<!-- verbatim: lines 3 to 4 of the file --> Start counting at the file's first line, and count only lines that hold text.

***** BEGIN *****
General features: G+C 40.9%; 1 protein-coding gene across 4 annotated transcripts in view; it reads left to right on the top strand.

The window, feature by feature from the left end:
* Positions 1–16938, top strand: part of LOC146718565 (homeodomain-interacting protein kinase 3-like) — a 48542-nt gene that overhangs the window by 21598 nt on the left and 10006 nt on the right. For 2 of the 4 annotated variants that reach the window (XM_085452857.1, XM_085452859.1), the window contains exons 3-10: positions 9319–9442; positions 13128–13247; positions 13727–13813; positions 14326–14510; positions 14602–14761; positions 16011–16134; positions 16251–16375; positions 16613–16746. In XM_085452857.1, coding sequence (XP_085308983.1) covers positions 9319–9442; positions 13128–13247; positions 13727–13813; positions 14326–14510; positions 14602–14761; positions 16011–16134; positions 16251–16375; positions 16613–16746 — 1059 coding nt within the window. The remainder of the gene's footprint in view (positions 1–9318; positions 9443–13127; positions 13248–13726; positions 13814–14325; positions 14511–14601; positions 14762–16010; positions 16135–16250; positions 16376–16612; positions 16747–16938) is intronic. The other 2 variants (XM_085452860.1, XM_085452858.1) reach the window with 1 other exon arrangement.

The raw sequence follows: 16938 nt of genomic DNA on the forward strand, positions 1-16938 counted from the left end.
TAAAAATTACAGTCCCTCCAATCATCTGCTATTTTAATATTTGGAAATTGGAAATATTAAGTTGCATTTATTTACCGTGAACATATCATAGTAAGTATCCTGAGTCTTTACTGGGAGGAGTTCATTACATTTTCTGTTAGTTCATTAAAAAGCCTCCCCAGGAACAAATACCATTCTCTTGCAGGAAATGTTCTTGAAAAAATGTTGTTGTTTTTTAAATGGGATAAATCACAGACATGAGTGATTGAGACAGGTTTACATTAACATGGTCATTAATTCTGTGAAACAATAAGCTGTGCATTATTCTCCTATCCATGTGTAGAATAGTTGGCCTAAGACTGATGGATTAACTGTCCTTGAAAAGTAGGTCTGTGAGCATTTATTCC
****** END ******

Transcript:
* Positions 1–16938, top strand: part of LOC146718565 (homeodomain-interacting protein kinase 3-like) — a 48542-nt gene that overhangs the window by 21598 nt on the left and 10006 nt on the right. For 2 of the 4 annotated variants that reach the window (XM_085452857.1, XM_085452859.1), the window contains exons 3-10: positions 9319–9442; positions 13128–13247; positions 13727–13813; positions 14326–14510; positions 14602–14761; positions 16011–16134; positions 16251–16375; positions 16613–16746. In XM_085452857.1, coding sequence (XP_085308983.1) covers positions 9319–9442; positions 13128–13247; positions 13727–13813; positions 14326–14510; positions 14602–14761; positions 16011–16134; positions 16251–16375; positions 16613–16746 — 1059 coding nt within the window. The remainder of the gene's footprint in view (positions 1–9318; positions 9443–13127; positions 13248–13726; positions 13814–14325; positions 14511–14601; positions 14762–16010; positions 16135–16250; positions 16376–16612; positions 16747–16938) is intronic. The other 2 variants (XM_085452860.1, XM_085452858.1) reach the window with 1 other exon arrangement.

The raw sequence follows: 16938 nt of genomic DNA on the forward strand, positions 1-16938 counted from the left end.